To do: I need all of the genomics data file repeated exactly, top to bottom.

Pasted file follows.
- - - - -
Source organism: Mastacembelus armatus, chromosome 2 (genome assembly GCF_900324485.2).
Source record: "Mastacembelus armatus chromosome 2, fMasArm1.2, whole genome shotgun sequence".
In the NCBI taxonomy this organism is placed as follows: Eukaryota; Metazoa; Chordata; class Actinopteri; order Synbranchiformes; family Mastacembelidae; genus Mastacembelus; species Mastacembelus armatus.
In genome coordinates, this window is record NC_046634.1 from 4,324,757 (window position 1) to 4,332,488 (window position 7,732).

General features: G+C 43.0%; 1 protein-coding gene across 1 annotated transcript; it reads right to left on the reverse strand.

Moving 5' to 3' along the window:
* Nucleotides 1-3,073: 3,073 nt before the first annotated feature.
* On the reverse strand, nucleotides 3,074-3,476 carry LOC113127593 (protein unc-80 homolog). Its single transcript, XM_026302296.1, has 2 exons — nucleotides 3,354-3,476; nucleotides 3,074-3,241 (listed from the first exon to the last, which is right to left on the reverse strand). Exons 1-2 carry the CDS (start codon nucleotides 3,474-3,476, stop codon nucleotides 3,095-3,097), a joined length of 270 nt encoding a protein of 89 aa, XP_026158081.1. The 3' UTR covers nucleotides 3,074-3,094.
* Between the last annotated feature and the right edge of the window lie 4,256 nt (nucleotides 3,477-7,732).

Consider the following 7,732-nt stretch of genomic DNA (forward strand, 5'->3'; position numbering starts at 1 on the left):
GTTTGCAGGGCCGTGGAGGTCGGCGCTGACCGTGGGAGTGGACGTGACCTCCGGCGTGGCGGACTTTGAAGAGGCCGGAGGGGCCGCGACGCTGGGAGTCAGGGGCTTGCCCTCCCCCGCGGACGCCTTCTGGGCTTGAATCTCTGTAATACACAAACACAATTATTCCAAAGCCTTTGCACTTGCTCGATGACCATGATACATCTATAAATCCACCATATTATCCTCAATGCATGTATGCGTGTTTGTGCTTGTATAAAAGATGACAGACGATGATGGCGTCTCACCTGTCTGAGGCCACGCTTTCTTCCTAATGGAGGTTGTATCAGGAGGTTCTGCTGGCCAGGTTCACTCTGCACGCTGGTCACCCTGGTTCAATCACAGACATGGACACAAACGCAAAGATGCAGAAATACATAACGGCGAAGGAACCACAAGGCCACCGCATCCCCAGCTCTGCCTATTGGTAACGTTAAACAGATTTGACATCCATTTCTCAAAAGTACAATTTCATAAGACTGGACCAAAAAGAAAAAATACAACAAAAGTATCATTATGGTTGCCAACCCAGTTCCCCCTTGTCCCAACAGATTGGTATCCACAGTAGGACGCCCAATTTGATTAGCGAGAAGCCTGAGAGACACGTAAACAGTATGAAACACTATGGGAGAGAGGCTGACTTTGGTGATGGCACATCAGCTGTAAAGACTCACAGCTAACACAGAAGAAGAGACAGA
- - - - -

Source organism: Mastacembelus armatus, chromosome 2 (genome assembly GCF_900324485.2).
Source record: "Mastacembelus armatus chromosome 2, fMasArm1.2, whole genome shotgun sequence".
In the NCBI taxonomy this organism is placed as follows: Eukaryota; Metazoa; Chordata; class Actinopteri; order Synbranchiformes; family Mastacembelidae; genus Mastacembelus; species Mastacembelus armatus.
In genome coordinates, this window is record NC_046634.1 from 4,324,757 (window position 1) to 4,332,488 (window position 7,732).

General features: G+C 43.0%; 1 protein-coding gene across 1 annotated transcript; it reads right to left on the reverse strand.

Moving 5' to 3' along the window:
* Nucleotides 1-3,073: 3,073 nt before the first annotated feature.
* On the reverse strand, nucleotides 3,074-3,476 carry LOC113127593 (protein unc-80 homolog). Its single transcript, XM_026302296.1, has 2 exons — nucleotides 3,354-3,476; nucleotides 3,074-3,241 (listed from the first exon to the last, which is right to left on the reverse strand). Exons 1-2 carry the CDS (start codon nucleotides 3,474-3,476, stop codon nucleotides 3,095-3,097), a joined length of 270 nt encoding a protein of 89 aa, XP_026158081.1. The 3' UTR covers nucleotides 3,074-3,094.
* Between the last annotated feature and the right edge of the window lie 4,256 nt (nucleotides 3,477-7,732).

Consider the following 7,732-nt stretch of genomic DNA (forward strand, 5'->3'; position numbering starts at 1 on the left):
GTTTGCAGGGCCGTGGAGGTCGGCGCTGACCGTGGGAGTGGACGTGACCTCCGGCGTGGCGGACTTTGAAGAGGCCGGAGGGGCCGCGACGCTGGGAGTCAGGGGCTTGCCCTCCCCCGCGGACGCCTTCTGGGCTTGAATCTCTGTAATACACAAACACAATTATTCCAAAGCCTTTGCACTTGCTCGATGACCATGATACATCTATAAATCCACCATATTATCCTCAATGCATGTATGCGTGTTTGTGCTTGTATAAAAGATGACAGACGATGATGGCGTCTCACCTGTCTGAGGCCACGCTTTCTTCCTAATGGAGGTTGTATCAGGAGGTTCTGCTGGCCAGGTTCACTCTGCACGCTGGTCACCCTGGTTCAATCACAGACATGGACACAAACGCAAAGATGCAGAAATACATAACGGCGAAGGAACCACAAGGCCACCGCATCCCCAGCTCTGCCTATTGGTAACGTTAAACAGATTTGACATCCATTTCTCAAAAGTACAATTTCATAAGACTGGACCAAAAAGAAAAAATACAACAAAAGTATCATTATGGTTGCCAACCCAGTTCCCCCTTGTCCCAACAGATTGGTATCCACAGTAGGACGCCCAATTTGATTAGCGAGAAGCCTGAGAGACACGTAAACAGTATGAAACACTATGGGAGAGAGGCTGACTTTGGTGATGGCACATCAGCTGTAAAGACTCACAGCTAACACAGAAGAAGAGACAGA